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If you own shares in EXFO Inc. (TSE:EXF) then it's worth thinking about how it contributes to the volatility of your portfolio, overall. In finance, Beta is a measure of volatility. Modern finance theory considers volatility to be a measure of risk, and there are two main types of price volatility. The first type is company specific volatility. Investors use diversification across uncorrelated stocks to reduce this kind of price volatility across the portfolio. The second type is the broader market volatility, which you cannot diversify away, since it arises from macroeconomic factors which directly affects all the stocks on the market.
Some stocks mimic the volatility of the market quite closely, while others demonstrate muted, exagerrated or uncorrelated price movements. Beta is a widely used metric to measure a stock's exposure to market risk (volatility). Before we go on, it's worth noting that Warren Buffett pointed out in his 2014 letter to shareholders that 'volatility is far from synonymous with risk.' Having said that, beta can still be rather useful. The first thing to understand about beta is that the beta of the overall market is one. A stock with a beta greater than one is more sensitive to broader market movements than a stock with a beta of less than one.
What we can learn from EXF's beta value
Given that it has a beta of 1.42, we can surmise that the EXFO share price has been fairly sensitive to market volatility (over the last 5 years). If the past is any guide, we would expect that EXFO shares will rise quicker than the markets in times of optimism, but fall faster in times of pessimism. Beta is worth considering, but it's also important to consider whether EXFO is growing earnings and revenue. You can take a look for yourself, below.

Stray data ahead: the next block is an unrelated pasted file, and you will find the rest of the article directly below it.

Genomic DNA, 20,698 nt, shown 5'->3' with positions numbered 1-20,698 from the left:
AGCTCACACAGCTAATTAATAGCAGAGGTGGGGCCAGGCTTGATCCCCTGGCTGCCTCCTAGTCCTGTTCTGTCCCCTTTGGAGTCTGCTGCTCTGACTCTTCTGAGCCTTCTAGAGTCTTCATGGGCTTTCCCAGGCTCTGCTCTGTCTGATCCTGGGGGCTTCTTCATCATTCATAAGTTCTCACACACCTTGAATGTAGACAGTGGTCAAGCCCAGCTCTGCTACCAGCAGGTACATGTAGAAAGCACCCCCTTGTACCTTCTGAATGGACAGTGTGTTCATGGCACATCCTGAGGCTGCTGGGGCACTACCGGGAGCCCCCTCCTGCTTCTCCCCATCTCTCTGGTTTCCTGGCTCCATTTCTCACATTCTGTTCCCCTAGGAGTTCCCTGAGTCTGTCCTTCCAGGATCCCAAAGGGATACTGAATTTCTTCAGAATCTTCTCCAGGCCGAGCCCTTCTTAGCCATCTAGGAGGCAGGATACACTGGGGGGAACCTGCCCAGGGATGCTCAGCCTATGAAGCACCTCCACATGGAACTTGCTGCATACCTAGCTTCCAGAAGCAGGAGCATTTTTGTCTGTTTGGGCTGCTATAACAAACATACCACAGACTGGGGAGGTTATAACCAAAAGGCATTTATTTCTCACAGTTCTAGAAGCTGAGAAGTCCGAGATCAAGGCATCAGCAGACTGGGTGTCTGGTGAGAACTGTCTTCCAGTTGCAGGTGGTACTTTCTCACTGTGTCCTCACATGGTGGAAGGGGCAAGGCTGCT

How does EXF's size impact its beta?
With a market capitalisation of CA$280m, EXFO is a very small company by global standards. It is quite likely to be unknown to most investors. It has a relatively high beta, suggesting it is fairly actively traded for a company of its size. Because it takes less capital to move the share price of a small company like this, when a stock this size is actively traded it is quite often more sensitive to market volatility than similar large companies.
What this means for you:
Beta only tells us that the EXFO share price is sensitive to broader market movements. This could indicate that it is a high growth company, or is heavily influenced by sentiment because it is speculative. Alternatively, it could have operating leverage in its business model. Ultimately, beta is an interesting metric, but there's plenty more to learn. In order to fully understand whether EXF is a good investment for you, we also need to consider important company-specific fundamentals such as EXFO’s financial health and performance track record. I urge you to continue your research by taking a look at the following:
- Future Outlook: What are well-informed industry analysts predicting for EXF’s future growth? Take a look at our free research report of analyst consensus for EXF’s outlook.
- Past Track Record: Has EXF been consistently performing well irrespective of the ups and downs in the market? Go into more detail in the past performance analysis and take a look at the free visual representations of EXF's historicals for more clarity.
- Other Interesting Stocks: It's worth checking to see how EXF measures up against other companies on valuation. You could start with this free list of prospective options.
We aim to bring you long-term focused research analysis driven by fundamental data. Note that our analysis may not factor in the latest price-sensitive company announcements or qualitative material.
If you spot an error that warrants correction, please contact the editor at firstname.lastname@example.org. This article by Simply Wall St is general in nature. It does not constitute a recommendation to buy or sell any stock, and does not take account of your objectives, or your financial situation. Simply Wall St has no position in the stocks mentioned. Thank you for reading.